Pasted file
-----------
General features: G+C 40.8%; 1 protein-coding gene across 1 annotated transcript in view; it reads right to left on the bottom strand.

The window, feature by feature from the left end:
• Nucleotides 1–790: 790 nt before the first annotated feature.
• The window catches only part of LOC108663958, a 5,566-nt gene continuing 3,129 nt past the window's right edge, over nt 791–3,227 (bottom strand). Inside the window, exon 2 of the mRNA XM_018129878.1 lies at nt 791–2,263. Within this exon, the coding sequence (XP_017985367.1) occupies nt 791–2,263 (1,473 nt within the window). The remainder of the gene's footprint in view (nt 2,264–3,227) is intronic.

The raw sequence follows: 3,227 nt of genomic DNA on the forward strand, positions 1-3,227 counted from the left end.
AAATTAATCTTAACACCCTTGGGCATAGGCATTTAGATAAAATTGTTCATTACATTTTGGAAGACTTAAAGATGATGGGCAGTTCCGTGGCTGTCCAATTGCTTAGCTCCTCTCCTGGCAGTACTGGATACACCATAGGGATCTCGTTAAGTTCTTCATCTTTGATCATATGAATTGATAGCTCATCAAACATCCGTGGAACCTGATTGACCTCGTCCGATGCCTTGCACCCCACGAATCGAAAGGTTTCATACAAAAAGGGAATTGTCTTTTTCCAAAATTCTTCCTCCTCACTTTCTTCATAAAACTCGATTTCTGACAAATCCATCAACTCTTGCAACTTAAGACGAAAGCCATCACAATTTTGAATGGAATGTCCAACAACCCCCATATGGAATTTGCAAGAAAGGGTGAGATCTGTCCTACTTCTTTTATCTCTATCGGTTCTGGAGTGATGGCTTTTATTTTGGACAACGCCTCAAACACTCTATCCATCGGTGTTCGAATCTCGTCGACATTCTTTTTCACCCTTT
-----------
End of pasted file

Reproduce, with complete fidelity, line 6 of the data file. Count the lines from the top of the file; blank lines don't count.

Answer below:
AAATTAATCTTAACACCCTTGGGCATAGGCATTTAGATAAAATTGTTCATTACATTTTGGAAGACTTAAAGATGATGGGCAGTTCCGTGGCTGTCCAATTGCTTAGCTCCTCTCCTGGCAGTACTGGATACACCATAGGGATCTCGTTAAGTTCTTCATCTTTGATCATATGAATTGATAGCTCATCAAACATCCGTGGAACCTGATTGACCTCGTCCGATGCCTTGCACCCCACGAATCGAAAGGTTTCATACAAAAAGGGAATTGTCTTTTTCCAAAATTCTTCCTCCTCACTTTCTTCATAAAACTCGATTTCTGACAAATCCATCAACTCTTGCAACTTAAGACGAAAGCCATCACAATTTTGAATGGAATGTCCAACAACCCCCATATGGAATTTGCAAGAAAGGGTGAGATCTGTCCTACTTCTTTTATCTCTATCGGTTCTGGAGTGATGGCTTTTATTTTGGACAACGCCTCAAACACTCTATCCATCGGTGTTCGAATCTCGTCGACATTCTTTTTCACCCTTT